Good English writing is like a good dish (a good meal): it has just the right amount of commas, periods (fullstops), question and exclamation points; just as a good meal has the right amount of salt and pepper, oregano, thyme and other spices. So, how do you know how much to spice or how much punctuation to use?
Too much spice in a good meal ruins it, as too much punctuation in English writing makes it too choppy and hard to read. And, too little spice in a meal makes it bland (tasteless), as too little punctuation in English makes it look empty and hard to read.
So how do you know how much to spice or how much punctuation to use?
At first, you have to follow certain rules (like a recipe in a cookbook) or a grammar book for punctuation. Then after a while you get a feel for (an idea of, an instinct for) how much you have to put in.
Have you ever watched a confident cook? He or she often stops and tastes the food to see if it needs any more spices. The same is true with a confident English-speaking writers; they test their writing by reading it over and putting in and taking out punctuation as they see necessary.
Here are my favorite “spices” for writing in English:
The Period or Full Stop .
This is the most common spice or form of punctuation in written English. We use it at the end of any statement (a sentence that is not a question (?). I find that the biggest mistake ESL students make with the period--which is what we call it in American English--is that students don’t use it enough. Often a comma (,) is substituted for a period, thus creating sentences that are too complex.
In other words, they will combine sentences like these because they think they are expressing one thought, but the sentence will go on and on and you actually feel like you’re losing your breath just by reading it, because the sentence is just too long and difficult to understand and you can see now what I mean and why this sentence should have been broken up into two or more sentences by adding a couple of periods, know what I mean?
OK, let’s look at this sentence again and I’m going to suggest where the periods should go.
In other words, they will combine sentences like these because they think they are expressing one thought. But, the sentence will go on and on, and you actually feel like you’re losing your breath just by reading it, because the sentence is just too long and difficult to understand. You can see now what I mean. This sentence should have been broken up into two or more sentences by adding a couple of periods. Know what I mean?
I think you’ll agree that the second version is easier to read.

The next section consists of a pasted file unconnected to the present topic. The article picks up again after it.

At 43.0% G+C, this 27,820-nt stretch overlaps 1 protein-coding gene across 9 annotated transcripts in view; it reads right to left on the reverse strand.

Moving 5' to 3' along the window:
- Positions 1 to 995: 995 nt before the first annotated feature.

The Comma ,
The comma along with the period are like the salt and pepper of written English; they form the basic ingredients in sentences.
Many EFL students are afraid of commas because they don’t know if they’re using them properly. While there are some hard and fast (strict) rules regarding the comma in certain situations, TK as in writing a list of things in a sentence, many times the comma is used to make reading the sentence easier.
The main use of a comma in English is to signify a momentary pause in the thought behind the sentence from the viewpoint of the person who wrote the sentence.
For example, look at the comma I just placed in this sentence.
I placed it after the word 'example'. And to make things easier for you, the comma will always come after the phrase for example. It will always come after the word however and the phrase in fact, too.
If you read the sentence out loud, you’ll find that you naturally pause after saying the words for example or in fact. This is the purpose of a comma in this situation--to pause in reading. It actually makes silent reading (reading to ourselves) easier.
The Colon :
Don’t ask me why they call it a colon. I don’t know. In English the other meaning for colon has to do with the digestive system.
All I know is that I love the colon. It signifies that something important or surprising is about to be read. The other use of the colon is before a list of items, or to introduce an example, like this:
The colon, as a signal of a surprise coming in the sentence, should be used very sparingly (a small amount, little) because too much is like using too much of a hot spice in food.
Here’s an example: (notice the colon here)
I had an incredible thing happen today: nothing. That’s right, nothing happened, and I was so glad because of all the bad luck I’ve been having lately.
In a whole essay, the colon should not be used more than once or a few times.
The Exclamation Point !
The noun exclamation comes from the verb to exclaim, which means to shout. So whenever you use an exclamation point at the end of a sentence, you are shouting what you have written. Things like: Good luck! or She was alive! or almost anything when you want to tell the readers this is important; so listen!
The exclamation point, like the colon, is a very hot spice. Only use it a bit -- only once or twice in a whole essay. The biggest mistake both native English writers and EFL students make is overusing the exclamation point. If you shout all the time, people will start ignoring you. And, that’s exactly what happens if you put too much shouting in your writing: people will ignore it after a while.
For the use of other punctuation forms in English, including the dash, parentheses, apostrophe, quotation marks, etc., see the following helpful website:
Image by Emily Mathews (CC BY 2.0)